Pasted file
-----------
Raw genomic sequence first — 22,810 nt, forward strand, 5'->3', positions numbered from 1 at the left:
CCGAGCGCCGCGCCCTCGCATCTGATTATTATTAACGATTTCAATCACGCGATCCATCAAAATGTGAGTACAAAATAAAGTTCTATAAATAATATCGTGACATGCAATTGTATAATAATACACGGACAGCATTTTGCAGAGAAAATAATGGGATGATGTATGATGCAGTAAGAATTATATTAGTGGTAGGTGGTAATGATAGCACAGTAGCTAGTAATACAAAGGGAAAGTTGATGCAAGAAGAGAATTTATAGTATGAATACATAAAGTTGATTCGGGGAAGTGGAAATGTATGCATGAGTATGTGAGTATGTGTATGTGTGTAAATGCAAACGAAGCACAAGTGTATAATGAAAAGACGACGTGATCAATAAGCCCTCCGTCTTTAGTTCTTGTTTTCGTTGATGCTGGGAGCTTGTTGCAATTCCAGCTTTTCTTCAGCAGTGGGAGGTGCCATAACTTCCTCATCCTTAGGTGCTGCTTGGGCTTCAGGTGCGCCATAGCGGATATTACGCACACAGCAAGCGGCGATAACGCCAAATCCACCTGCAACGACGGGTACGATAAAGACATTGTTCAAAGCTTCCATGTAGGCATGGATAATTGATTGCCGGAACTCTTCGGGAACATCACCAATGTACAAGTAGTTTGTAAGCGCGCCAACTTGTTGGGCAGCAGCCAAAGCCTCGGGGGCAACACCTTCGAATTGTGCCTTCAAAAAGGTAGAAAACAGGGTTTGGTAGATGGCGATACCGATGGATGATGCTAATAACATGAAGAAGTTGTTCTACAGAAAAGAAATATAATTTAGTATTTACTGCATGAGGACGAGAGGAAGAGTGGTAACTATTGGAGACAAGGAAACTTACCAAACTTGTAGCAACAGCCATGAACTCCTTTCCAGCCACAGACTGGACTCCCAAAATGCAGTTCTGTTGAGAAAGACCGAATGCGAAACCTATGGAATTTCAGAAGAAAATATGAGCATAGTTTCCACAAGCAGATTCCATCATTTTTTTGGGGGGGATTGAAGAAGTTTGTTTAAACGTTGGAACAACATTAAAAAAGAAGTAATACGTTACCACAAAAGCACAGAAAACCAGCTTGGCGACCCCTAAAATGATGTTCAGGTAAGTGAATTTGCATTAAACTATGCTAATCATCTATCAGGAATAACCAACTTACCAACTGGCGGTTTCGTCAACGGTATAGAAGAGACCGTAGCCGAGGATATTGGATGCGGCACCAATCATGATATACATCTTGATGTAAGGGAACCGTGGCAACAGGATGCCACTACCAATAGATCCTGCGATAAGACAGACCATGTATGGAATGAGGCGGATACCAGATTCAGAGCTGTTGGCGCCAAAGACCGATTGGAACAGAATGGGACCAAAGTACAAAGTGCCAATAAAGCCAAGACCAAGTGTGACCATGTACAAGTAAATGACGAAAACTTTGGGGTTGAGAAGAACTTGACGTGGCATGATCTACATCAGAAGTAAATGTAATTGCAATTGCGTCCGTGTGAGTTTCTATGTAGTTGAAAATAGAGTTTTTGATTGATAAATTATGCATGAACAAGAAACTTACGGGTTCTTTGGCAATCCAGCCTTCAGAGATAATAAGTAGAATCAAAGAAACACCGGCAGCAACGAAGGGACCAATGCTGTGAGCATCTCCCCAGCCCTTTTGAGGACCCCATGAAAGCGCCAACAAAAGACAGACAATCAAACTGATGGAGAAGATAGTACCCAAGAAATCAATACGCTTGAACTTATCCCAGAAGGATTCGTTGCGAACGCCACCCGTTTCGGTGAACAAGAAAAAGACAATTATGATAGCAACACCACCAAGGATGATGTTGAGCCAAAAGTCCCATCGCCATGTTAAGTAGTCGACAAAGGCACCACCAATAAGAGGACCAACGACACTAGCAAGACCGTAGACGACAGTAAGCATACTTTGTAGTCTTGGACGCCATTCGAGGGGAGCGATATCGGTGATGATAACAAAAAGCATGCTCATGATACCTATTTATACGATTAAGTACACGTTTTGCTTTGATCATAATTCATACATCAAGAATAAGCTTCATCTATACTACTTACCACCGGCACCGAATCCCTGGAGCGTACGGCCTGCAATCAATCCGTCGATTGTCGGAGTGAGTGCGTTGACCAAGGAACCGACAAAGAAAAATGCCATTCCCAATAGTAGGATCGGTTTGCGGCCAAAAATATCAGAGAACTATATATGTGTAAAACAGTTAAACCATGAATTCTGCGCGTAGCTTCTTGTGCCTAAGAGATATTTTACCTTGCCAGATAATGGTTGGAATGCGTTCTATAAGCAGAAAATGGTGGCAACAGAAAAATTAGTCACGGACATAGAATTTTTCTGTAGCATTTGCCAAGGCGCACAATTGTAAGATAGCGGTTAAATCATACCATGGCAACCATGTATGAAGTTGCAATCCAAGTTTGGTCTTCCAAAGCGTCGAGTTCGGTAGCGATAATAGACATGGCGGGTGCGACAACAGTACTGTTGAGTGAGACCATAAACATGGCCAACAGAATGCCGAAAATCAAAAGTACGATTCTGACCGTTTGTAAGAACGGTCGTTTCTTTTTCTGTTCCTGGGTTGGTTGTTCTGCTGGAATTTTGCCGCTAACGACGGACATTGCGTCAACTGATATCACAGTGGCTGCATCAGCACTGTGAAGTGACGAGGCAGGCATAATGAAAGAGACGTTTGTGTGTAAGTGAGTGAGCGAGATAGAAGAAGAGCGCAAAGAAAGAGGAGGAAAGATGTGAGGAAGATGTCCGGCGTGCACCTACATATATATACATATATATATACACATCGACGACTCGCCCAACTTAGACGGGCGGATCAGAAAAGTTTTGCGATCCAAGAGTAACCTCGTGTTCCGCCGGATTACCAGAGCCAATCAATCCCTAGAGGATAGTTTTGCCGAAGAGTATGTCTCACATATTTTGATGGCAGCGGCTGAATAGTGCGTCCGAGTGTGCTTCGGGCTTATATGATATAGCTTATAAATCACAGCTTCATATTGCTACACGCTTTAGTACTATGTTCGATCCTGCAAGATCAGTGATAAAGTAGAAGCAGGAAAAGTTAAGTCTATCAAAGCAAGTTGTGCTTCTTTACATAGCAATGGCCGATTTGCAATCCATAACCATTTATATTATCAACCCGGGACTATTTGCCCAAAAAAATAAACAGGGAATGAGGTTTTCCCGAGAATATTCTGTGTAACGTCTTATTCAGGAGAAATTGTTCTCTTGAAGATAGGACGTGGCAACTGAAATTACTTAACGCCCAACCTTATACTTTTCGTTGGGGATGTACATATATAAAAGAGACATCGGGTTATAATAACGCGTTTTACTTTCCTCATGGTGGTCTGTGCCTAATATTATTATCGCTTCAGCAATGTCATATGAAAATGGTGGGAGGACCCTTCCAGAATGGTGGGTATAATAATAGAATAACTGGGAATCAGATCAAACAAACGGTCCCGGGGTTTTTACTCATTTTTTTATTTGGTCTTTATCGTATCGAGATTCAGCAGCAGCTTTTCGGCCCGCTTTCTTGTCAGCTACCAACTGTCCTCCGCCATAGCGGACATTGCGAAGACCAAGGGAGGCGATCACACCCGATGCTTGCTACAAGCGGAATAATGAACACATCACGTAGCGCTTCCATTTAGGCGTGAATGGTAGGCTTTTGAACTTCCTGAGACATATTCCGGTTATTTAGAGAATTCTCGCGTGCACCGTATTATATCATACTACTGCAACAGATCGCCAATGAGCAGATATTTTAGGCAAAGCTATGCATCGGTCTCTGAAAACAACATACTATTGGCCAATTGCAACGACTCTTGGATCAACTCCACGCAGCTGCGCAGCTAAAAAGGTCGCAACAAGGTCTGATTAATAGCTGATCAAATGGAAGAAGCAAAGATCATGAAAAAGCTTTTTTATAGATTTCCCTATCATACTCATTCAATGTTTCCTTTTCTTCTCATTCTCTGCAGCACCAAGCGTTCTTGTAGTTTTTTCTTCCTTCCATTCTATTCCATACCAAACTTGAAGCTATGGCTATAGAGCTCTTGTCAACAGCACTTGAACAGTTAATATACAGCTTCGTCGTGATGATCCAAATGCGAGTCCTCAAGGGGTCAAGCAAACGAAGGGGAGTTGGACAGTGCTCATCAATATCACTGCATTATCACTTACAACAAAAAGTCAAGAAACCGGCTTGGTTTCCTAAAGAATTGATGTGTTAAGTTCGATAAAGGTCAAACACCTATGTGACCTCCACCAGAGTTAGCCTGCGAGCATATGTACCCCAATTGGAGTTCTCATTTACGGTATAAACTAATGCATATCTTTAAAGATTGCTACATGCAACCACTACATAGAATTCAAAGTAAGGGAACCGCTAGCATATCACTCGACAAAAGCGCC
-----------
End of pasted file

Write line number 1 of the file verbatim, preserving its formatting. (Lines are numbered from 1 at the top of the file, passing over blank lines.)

Raw genomic sequence first — 22,810 nt, forward strand, 5'->3', positions numbered from 1 at the left: